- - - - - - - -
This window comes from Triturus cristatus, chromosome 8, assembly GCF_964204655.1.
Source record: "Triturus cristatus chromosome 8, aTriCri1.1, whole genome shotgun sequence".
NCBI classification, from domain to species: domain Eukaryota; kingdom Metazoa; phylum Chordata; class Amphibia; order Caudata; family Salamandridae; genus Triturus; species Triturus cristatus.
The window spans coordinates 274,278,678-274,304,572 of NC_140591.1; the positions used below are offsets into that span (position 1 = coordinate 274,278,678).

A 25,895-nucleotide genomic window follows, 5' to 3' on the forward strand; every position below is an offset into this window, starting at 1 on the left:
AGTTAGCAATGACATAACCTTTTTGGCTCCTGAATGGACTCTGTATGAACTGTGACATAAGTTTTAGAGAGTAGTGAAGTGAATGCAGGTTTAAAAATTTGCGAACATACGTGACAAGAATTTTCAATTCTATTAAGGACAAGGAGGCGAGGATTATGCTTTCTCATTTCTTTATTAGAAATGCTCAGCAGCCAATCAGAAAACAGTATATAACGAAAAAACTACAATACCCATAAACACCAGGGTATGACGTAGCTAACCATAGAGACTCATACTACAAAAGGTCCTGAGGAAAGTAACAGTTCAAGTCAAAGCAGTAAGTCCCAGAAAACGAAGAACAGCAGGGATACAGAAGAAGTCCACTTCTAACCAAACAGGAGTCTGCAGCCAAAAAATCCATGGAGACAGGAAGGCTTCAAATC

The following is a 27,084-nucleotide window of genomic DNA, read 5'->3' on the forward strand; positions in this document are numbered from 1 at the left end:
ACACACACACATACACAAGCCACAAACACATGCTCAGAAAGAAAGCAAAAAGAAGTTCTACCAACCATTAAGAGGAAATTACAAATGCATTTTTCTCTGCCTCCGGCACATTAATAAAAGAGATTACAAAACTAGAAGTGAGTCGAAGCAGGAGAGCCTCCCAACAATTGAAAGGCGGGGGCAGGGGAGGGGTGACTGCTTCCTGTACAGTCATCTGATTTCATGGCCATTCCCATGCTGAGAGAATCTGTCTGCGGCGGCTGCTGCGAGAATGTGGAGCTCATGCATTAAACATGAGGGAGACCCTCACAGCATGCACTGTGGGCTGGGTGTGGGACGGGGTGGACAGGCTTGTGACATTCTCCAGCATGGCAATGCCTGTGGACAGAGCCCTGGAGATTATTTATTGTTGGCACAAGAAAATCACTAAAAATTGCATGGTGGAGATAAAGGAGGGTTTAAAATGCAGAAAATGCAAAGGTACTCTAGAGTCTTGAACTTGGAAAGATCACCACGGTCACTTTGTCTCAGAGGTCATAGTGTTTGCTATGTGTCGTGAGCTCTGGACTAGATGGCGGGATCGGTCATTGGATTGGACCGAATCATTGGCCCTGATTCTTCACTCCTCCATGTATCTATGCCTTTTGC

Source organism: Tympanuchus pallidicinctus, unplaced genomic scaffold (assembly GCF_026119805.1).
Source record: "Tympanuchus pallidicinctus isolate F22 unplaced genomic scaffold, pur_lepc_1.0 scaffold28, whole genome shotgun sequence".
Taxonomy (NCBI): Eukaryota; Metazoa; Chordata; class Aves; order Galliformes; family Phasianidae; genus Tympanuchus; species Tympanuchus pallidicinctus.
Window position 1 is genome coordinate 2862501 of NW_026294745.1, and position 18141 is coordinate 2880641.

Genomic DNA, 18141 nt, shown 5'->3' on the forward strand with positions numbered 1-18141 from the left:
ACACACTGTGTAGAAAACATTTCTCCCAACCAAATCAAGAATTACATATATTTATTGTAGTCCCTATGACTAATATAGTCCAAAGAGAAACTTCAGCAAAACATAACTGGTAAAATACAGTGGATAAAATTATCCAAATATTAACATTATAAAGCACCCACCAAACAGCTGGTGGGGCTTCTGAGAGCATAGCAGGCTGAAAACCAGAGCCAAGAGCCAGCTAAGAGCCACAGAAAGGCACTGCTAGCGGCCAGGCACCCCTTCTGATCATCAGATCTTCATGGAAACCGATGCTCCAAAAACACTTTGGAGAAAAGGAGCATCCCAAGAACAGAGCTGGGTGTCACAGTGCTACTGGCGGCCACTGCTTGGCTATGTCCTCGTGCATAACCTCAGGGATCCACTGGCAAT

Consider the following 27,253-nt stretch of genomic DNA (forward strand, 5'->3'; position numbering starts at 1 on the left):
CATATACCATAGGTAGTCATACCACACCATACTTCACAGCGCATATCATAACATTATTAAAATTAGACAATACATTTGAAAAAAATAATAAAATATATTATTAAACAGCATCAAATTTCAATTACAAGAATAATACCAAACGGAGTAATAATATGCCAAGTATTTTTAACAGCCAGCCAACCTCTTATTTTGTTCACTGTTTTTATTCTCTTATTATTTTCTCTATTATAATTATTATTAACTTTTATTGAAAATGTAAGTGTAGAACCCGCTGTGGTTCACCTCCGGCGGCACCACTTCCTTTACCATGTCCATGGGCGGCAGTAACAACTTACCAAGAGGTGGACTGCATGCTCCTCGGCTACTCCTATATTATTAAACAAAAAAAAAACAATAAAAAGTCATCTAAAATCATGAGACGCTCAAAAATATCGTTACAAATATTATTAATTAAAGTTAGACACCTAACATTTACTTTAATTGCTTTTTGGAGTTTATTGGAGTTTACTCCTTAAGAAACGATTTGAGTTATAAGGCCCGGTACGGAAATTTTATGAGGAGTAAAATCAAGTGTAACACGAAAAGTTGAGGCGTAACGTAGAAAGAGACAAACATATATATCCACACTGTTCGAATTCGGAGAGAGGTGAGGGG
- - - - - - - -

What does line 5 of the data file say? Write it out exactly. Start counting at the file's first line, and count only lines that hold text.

A 25,895-nucleotide genomic window follows, 5' to 3' on the forward strand; every position below is an offset into this window, starting at 1 on the left: